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MALAWI & ZIMBABWE

Saturday 23rd November - Thursday 12th December 2013

Nik Borrow

Pel's Fishing Owl (Nik Borrow)

Pel's Fishing Owl (Nik Borrow)

During this tour of two countries we visited extensive miombo woodlands, mopane forests, montane copses, rolling open moorlands, dense thickets and riverine marshes. We stayed in some extremely comfortable and well-appointed locations enjoying some excellent food and excellent birding. An incredible male Pennant-winged Nightjar was voted the top bird of the tour and in Zimbabwe the charming Swynnerton’s Robin claimed our hearts whilst high on the Nyika Plateau a male Scarlet-tufted Sunbird claimed third place. The enormous marmalade coloured Pel’s Fishing Owl posed for us nicely in the crown of a spreading fig tree. The unique Babbling Starling took some tracking down but we ended up with wonderful views of adults visiting their nesting tree. The Racket-tailed Roller completed a family for some and was typically elusive for a worryingly long period of time until a pair surrendered themselves at Vwaza Marsh. Southern Carmine Bee-eaters also completed a family tick for some of our group. Unbelievably close views of Sousa’s Shrikes in the rapidly shrinking Dzalanyama Forest Reserve were a real treat as were the eyeball-to-eyeball looks at White-backed Night Herons in Liwonde National Park and a Buff-spotted Flufftail on Mount Thyolo. We scored well with the strange Boulder Chat, the exquisite White-winged Apalis and near-endemic Thyolo Alethe in Malawi whilst in Zimbabwe both local specialties Roberts’s Warbler and Chirinda Apalis showed well. Other avian treasures included Red-winged and Swainson’s Francolins, Dickinson’s Kestrel, Lilian’s Lovebird, Grey-headed Parrot, Livingstone’s and Schalow’s Turacos, Burchell’s Coucal, Usambara (split from either Rwenzori or Montane) Nightjar, Scarce Swift, Böhm’s Bee-eater, Pale-billed Hornbill, Whyte’s Barbet, Moustached Tinkerbird, Miombo Pied and Brown-breasted Barbets, Pallid Honeyguide, Bennett’s, Speckle-throated and Stierling’s Woodpeckers, Malawi and Cape Batises, Olive Bushshrike, Fülleborn’s Boubou, Green-headed Oriole, Rufous-bellied and Miombo Tits, Black-browed, Stripe-cheeked, Olive-headed and Sharpe’s Greenbuls, Blue and Pearl-breasted Swallows, Livingstone’s Flycatcher, Black-lored, Churring and Wailing Cisticolas, Yellow-throated, Chapin’s and Brown-headed Apalises, Green-backed Camaroptera, Stierling’s Wren-warbler, Brown Parisoma, Miombo Blue-eared and Meves’s Starlings, Orange Ground Thrush, White-chested Alethe, Sharpe’s and East Coast Akalats, Olive-flanked Ground Robin, Miombo Scrub Robin, Arnot’s Chat, Miombo Rock Thrush, Böhm’s Flycatcher, Anchieta’s and Shelley’s Sunbirds, Miombo, Ludwig’s and Forest Double-collared Sunbirds, Chestnut-backed Sparrow-weaver, Bertram’s and Southern Brown-throated Weavers, Montane Widowbird, Orange-winged Pytilia, Red-faced Crimsonwing, Lesser Seedcracker, Red-throated Twinspot, Locust Finch, Wood and Striped Pipits, Southern Citril, Reichard’s, Black-eared, and Yellow-browed Seedeaters and Cape Canary. Amongst a good crop of mammals we will remember the splendid observations of Roan and Sable Antelopes.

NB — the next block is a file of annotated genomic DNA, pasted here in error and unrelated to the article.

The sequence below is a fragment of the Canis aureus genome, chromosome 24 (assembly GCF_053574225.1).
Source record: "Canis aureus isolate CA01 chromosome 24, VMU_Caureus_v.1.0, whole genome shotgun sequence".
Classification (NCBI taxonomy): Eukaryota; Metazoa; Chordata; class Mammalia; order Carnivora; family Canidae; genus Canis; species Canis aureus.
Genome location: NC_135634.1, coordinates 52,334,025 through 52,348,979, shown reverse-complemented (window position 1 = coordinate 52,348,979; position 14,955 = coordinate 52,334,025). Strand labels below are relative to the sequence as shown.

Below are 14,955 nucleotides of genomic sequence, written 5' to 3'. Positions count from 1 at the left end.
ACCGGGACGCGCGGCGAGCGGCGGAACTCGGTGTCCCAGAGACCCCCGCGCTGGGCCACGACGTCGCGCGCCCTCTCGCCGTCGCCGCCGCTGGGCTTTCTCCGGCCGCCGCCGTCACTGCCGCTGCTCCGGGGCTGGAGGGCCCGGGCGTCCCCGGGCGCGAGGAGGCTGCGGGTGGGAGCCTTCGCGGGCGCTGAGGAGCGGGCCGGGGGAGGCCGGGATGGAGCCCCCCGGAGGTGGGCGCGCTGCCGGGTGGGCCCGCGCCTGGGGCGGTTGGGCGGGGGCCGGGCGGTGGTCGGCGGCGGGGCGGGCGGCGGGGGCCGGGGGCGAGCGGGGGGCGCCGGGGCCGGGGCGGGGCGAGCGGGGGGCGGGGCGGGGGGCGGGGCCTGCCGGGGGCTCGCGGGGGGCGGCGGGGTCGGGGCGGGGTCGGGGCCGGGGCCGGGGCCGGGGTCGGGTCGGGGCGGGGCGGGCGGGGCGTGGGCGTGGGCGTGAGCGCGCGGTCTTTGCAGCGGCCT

Bohm's Bee-eater (Nik Borrow)

Bohm's Bee-eater (Nik Borrow)